I had seen, and what I brought back was the memory of the holy
shirts the two men wore.
That evening some of us got together at Big Road's tepee and
decided to use the ghost
shirts I had seen. So the next day I made
ghost shirts all day long and painted them in the sacred manner of my vision.
As I made these shirts, I thought how in my vision everything was like old times and the tree was flowering, but when I came
back the tree was dead. And I thought that if this world would do as the vision teaches, the tree could bloom here too.
I made the first shirt for Afraid-of-Hawk and the second for the
son of Big Road.
In the evening I made a sacred stick like that I had seen in my
first vision and painted
it red with the sacred paint of the Wanekia.
On the top of it I tied one eagle feather, and this I carried in the dance after that,
wearing the holy shirt as I had seen it.
Because of my vision and the power they knew I had, I was asked
to lead the
dance next morning. We all stood in a straight line,
facing the west, and I prayed: "Father, Great Spirit, behold me! The
nation that I have is in despair. The new earth you promised you have shown me. Let my nation also behold it."
After the prayer we stood with our right hands raised to the west, and we all began to
weep, and right there, as they wept, some
of them fainted before the dance began.
As we were
dancing I had the same queer feeling I had before, as
though my feet were off the earth and swinging. Kicking Bear and
Good Thunder were holding my arms. Afterwhile it seemed they let go of me, and once more I floated head first, face down,
with arms extended, and the spotted eagle was dancing there ahead of me again, and I could hear his shrill whistle and his
I saw the ridge again, and as I neared it there was a deep,
rumbling sound, and out of it there leaped a flame.
But I glided
right over it. There were six villages ahead of me in the beautiful
land that was all clear and green in
living light. Over these in turn I glided, coming down on the south side of the sixth village. And as I touched the ground,
twelve men were coming towards me, and they said: "Our Father, the two-legged chief, you shall see!"
Then they led me to
the center of the circle where once more I
saw the holy tree all full of leaves and blooming.
But that was not all I
saw. Against the tree there was a man
standing with arms held wide in front of him. I looked hard at him,
and I could
not tell what people he came from. He was not a Wasichu
and he was not an Indian. His hair was long and hanging loose,
and on the left side of his head he wore an eagle feather. His body was
strong and good to see, and it was painted red.
I tried to recognize him, but I could not make him out. He was a very fine-looking man.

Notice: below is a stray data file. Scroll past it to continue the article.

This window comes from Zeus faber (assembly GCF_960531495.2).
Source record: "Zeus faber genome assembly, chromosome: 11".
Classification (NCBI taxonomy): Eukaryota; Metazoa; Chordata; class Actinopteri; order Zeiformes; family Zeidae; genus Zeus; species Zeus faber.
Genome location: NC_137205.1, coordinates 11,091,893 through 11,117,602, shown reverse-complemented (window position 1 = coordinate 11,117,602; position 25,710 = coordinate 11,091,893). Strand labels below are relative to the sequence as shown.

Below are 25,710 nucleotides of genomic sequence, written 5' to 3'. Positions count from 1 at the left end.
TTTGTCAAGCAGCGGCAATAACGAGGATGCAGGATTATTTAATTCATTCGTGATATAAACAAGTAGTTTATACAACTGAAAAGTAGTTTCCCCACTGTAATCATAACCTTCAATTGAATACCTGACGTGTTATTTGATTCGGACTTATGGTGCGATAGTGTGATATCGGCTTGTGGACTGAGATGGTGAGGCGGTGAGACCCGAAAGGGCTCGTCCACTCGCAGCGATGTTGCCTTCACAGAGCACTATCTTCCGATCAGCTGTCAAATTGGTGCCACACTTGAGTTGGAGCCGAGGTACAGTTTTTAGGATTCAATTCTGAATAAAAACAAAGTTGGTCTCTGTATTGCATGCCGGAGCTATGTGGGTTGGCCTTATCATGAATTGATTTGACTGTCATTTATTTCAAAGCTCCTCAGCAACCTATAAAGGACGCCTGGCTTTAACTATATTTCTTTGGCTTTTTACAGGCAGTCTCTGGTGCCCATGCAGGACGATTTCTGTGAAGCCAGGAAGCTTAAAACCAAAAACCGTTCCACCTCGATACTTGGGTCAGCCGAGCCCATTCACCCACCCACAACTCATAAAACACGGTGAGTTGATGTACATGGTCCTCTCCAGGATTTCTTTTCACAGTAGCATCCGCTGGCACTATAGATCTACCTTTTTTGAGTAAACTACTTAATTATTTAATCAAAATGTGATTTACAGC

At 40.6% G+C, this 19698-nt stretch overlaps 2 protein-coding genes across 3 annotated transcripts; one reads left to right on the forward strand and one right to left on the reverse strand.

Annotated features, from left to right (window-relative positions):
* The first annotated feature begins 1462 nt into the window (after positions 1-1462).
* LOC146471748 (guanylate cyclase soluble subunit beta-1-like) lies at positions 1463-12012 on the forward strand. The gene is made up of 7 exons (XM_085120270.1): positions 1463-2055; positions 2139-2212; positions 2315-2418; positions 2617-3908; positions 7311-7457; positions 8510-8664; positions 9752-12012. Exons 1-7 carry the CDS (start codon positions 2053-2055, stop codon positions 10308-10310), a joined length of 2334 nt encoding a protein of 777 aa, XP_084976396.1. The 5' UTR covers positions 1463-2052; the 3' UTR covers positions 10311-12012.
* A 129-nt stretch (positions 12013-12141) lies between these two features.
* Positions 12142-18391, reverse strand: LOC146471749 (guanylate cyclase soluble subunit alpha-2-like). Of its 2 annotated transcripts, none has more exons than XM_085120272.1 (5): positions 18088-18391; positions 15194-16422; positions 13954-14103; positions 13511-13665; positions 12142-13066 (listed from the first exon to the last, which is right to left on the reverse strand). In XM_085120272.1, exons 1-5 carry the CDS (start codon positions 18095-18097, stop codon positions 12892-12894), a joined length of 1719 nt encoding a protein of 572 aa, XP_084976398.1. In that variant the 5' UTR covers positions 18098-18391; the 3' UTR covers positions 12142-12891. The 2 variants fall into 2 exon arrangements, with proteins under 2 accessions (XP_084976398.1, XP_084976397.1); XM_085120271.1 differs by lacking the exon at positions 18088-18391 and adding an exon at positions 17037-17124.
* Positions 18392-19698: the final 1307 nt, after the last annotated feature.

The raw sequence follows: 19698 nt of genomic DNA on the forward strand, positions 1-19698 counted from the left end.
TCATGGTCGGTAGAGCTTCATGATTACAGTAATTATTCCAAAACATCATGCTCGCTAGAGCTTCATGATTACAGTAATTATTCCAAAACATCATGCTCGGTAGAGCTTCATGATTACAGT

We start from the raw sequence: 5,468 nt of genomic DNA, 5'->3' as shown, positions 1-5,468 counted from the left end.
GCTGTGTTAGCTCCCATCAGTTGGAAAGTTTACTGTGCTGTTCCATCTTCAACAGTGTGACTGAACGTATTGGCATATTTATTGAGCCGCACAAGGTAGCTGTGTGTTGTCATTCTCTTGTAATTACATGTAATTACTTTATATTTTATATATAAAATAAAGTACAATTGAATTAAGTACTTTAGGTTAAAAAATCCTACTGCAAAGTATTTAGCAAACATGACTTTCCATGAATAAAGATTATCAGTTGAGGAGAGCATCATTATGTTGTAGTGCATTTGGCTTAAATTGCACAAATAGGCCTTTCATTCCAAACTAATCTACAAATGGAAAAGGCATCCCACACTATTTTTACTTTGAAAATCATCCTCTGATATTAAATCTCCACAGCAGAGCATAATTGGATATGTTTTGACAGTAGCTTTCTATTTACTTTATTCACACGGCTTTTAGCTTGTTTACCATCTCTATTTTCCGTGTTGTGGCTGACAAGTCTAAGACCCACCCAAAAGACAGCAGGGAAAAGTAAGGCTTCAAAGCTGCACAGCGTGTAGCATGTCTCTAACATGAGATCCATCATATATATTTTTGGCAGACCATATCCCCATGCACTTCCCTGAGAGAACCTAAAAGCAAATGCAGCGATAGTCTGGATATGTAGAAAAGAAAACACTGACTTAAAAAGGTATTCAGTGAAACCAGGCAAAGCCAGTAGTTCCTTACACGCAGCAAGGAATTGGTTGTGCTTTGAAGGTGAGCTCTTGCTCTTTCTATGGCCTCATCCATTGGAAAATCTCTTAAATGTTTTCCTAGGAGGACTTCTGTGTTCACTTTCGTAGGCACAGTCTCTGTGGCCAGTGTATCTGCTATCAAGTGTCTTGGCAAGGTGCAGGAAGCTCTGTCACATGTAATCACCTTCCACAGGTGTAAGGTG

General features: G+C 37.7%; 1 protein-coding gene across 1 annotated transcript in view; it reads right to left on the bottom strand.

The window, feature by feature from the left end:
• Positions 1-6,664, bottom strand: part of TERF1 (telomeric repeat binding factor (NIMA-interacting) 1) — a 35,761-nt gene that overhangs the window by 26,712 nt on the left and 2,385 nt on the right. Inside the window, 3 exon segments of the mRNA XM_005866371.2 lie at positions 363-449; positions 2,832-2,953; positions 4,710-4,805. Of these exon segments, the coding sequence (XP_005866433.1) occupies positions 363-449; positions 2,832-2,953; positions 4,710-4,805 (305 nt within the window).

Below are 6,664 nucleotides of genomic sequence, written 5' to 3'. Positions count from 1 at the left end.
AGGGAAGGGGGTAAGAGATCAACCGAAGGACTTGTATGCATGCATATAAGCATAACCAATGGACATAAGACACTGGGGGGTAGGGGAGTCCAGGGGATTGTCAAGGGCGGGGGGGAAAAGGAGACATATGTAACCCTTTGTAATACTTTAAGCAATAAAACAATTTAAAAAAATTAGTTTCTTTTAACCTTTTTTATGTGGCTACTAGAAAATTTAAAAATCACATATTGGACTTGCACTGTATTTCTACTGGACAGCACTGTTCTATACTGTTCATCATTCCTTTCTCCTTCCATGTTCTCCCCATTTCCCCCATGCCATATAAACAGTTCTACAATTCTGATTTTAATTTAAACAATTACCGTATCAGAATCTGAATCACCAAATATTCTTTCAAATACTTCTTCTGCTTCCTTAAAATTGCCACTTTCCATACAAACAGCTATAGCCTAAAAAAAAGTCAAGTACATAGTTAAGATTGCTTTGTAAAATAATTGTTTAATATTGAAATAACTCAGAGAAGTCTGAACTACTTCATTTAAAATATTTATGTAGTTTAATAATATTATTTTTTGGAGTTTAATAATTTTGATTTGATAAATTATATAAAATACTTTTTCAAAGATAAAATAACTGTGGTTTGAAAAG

While I was staring hard at him, his body began to change and became very beautiful with
all colors of light, and around him there was light. He spoke like singing: "My life is such that all earthly beings and growing
things belong to me. Your father, the Great Spirit, has said this. You too must say this."
went out like a light in a wind. The twelve men who were there spoke: "Behold them! Your nation's life shall be such!"
saw again how beautiful the day was — the sky all blue and full
of yellow light above the greening earth. And I saw
that all the
people were beautiful and young. There were no old ones there, nor
children either — just people
of about one age, and beautiful.
Then there were twelve women who stood in front of me and
spoke: "Behold them! Their
way of life you shall take back to earth."
When they had spoken, I heard singing in the west, and I learned the song I heard. Then
one of the twelve men took two sticks, one painted white and one red, and, thrusting them in the ground, he said: "Take these!
You shall depend upon them. Make haste!"
I started to walk, and it seemed as though a strong wind went
under me and
picked me up. I was in the air, with outstretched arms, and floating fast. There was a fearful dark river that I had to go
over, and I was afraid. It rushed and roared and was full of angry foam. Then I looked down and saw many men and women who
were trying to cross the dark and fearful river, but they could not. Weeping, they looked up to me and cried: "Help us!" But
I could not stop gliding, for it was as though a great wind were under me.
Then I saw my earthly people again at the dancing
place, and fell
back into my body lying there. And I was sitting up, and people were crowding around me to ask what vision
I had seen.
I told my vision through songs, and the older men explained them
to the others. I sang a song, the words
of which were those the
Wanekia spoke under the flowering tree, and the air of it was that
which I heard in the West
after the twelve women had spoken.
I sang it four times, and the fourth time all the people began
weep together because the Wasichus had taken the beautiful world
away from us.
I thought and thought about this vision. The six villages seemed
to represent the Six
Grandfathers that I had seen long ago in the
Flaming Rainbow Tepee, and I had gone to the sixth village, which was for
the Sixth Grandfather, the Spirit of the Earth, because I was to stand for him in the world. I wondered if the Wanekia might
be the red man of my great vision, who turned into a bison, and then into the four-rayed herb, the daybreak-star herb of understanding.
I thought the twelve men and twelve women were for the moons of the year.